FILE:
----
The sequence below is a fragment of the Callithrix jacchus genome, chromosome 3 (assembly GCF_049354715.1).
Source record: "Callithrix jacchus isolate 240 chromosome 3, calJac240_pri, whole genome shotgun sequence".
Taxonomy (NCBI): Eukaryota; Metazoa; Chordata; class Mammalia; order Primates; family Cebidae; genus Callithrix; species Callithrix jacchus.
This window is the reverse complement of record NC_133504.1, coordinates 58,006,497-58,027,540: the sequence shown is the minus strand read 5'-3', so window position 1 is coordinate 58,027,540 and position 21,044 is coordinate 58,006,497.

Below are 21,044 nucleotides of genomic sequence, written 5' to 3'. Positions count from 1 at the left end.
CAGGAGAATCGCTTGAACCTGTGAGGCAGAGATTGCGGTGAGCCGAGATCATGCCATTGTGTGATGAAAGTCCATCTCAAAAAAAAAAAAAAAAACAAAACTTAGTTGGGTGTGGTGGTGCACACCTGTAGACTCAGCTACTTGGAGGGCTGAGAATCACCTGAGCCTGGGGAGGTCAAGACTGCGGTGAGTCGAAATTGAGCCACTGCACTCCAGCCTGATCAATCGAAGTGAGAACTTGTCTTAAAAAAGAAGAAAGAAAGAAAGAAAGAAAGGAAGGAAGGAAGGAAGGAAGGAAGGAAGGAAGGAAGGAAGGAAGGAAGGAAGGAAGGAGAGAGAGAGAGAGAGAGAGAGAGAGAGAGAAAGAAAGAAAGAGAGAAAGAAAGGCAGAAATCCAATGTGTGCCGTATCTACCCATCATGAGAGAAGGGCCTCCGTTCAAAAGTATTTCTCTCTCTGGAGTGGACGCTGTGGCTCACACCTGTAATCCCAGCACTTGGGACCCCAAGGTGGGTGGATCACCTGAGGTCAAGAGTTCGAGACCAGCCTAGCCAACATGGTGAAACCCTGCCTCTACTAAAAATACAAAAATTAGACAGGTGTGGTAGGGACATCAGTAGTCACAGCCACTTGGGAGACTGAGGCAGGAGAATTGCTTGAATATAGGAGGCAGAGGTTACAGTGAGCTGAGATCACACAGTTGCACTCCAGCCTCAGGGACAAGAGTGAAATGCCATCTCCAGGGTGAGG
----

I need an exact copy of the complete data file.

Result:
The sequence below is a fragment of the Callithrix jacchus genome, chromosome 3 (assembly GCF_049354715.1).
Source record: "Callithrix jacchus isolate 240 chromosome 3, calJac240_pri, whole genome shotgun sequence".
Taxonomy (NCBI): Eukaryota; Metazoa; Chordata; class Mammalia; order Primates; family Cebidae; genus Callithrix; species Callithrix jacchus.
This window is the reverse complement of record NC_133504.1, coordinates 58,006,497-58,027,540: the sequence shown is the minus strand read 5'-3', so window position 1 is coordinate 58,027,540 and position 21,044 is coordinate 58,006,497.

Below are 21,044 nucleotides of genomic sequence, written 5' to 3'. Positions count from 1 at the left end.
CAGGAGAATCGCTTGAACCTGTGAGGCAGAGATTGCGGTGAGCCGAGATCATGCCATTGTGTGATGAAAGTCCATCTCAAAAAAAAAAAAAAAAACAAAACTTAGTTGGGTGTGGTGGTGCACACCTGTAGACTCAGCTACTTGGAGGGCTGAGAATCACCTGAGCCTGGGGAGGTCAAGACTGCGGTGAGTCGAAATTGAGCCACTGCACTCCAGCCTGATCAATCGAAGTGAGAACTTGTCTTAAAAAAGAAGAAAGAAAGAAAGAAAGAAAGGAAGGAAGGAAGGAAGGAAGGAAGGAAGGAAGGAAGGAAGGAAGGAAGGAAGGAAGGAGAGAGAGAGAGAGAGAGAGAGAGAGAGAGAAAGAAAGAAAGAGAGAAAGAAAGGCAGAAATCCAATGTGTGCCGTATCTACCCATCATGAGAGAAGGGCCTCCGTTCAAAAGTATTTCTCTCTCTGGAGTGGACGCTGTGGCTCACACCTGTAATCCCAGCACTTGGGACCCCAAGGTGGGTGGATCACCTGAGGTCAAGAGTTCGAGACCAGCCTAGCCAACATGGTGAAACCCTGCCTCTACTAAAAATACAAAAATTAGACAGGTGTGGTAGGGACATCAGTAGTCACAGCCACTTGGGAGACTGAGGCAGGAGAATTGCTTGAATATAGGAGGCAGAGGTTACAGTGAGCTGAGATCACACAGTTGCACTCCAGCCTCAGGGACAAGAGTGAAATGCCATCTCCAGGGTGAGG